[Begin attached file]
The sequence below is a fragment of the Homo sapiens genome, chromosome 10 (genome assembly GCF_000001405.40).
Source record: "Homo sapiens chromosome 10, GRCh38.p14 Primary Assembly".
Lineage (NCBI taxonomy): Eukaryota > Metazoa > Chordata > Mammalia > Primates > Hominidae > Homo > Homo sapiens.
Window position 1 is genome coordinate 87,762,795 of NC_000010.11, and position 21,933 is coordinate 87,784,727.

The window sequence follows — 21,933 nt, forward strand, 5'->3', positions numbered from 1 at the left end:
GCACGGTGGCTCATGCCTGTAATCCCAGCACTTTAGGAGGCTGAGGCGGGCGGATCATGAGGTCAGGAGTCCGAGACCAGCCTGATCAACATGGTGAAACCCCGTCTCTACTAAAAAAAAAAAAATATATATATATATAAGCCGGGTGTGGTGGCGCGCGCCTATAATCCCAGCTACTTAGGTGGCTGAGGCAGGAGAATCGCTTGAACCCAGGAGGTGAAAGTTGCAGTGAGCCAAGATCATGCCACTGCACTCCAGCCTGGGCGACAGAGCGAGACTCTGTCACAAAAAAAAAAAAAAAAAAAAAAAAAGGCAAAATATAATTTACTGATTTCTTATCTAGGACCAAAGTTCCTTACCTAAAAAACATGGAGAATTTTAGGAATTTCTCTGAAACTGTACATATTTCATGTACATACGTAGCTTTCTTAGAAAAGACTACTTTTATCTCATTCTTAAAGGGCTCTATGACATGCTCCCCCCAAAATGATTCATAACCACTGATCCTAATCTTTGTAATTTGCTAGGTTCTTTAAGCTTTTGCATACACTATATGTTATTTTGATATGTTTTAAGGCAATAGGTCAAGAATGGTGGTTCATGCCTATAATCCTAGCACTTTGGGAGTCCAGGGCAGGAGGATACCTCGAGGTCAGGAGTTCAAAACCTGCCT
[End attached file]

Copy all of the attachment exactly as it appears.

The sequence below is a fragment of the Homo sapiens genome, chromosome 10 (genome assembly GCF_000001405.40).
Source record: "Homo sapiens chromosome 10, GRCh38.p14 Primary Assembly".
Lineage (NCBI taxonomy): Eukaryota > Metazoa > Chordata > Mammalia > Primates > Hominidae > Homo > Homo sapiens.
Window position 1 is genome coordinate 87,762,795 of NC_000010.11, and position 21,933 is coordinate 87,784,727.

The window sequence follows — 21,933 nt, forward strand, 5'->3', positions numbered from 1 at the left end:
GCACGGTGGCTCATGCCTGTAATCCCAGCACTTTAGGAGGCTGAGGCGGGCGGATCATGAGGTCAGGAGTCCGAGACCAGCCTGATCAACATGGTGAAACCCCGTCTCTACTAAAAAAAAAAAAATATATATATATATAAGCCGGGTGTGGTGGCGCGCGCCTATAATCCCAGCTACTTAGGTGGCTGAGGCAGGAGAATCGCTTGAACCCAGGAGGTGAAAGTTGCAGTGAGCCAAGATCATGCCACTGCACTCCAGCCTGGGCGACAGAGCGAGACTCTGTCACAAAAAAAAAAAAAAAAAAAAAAAAAGGCAAAATATAATTTACTGATTTCTTATCTAGGACCAAAGTTCCTTACCTAAAAAACATGGAGAATTTTAGGAATTTCTCTGAAACTGTACATATTTCATGTACATACGTAGCTTTCTTAGAAAAGACTACTTTTATCTCATTCTTAAAGGGCTCTATGACATGCTCCCCCCAAAATGATTCATAACCACTGATCCTAATCTTTGTAATTTGCTAGGTTCTTTAAGCTTTTGCATACACTATATGTTATTTTGATATGTTTTAAGGCAATAGGTCAAGAATGGTGGTTCATGCCTATAATCCTAGCACTTTGGGAGTCCAGGGCAGGAGGATACCTCGAGGTCAGGAGTTCAAAACCTGCCT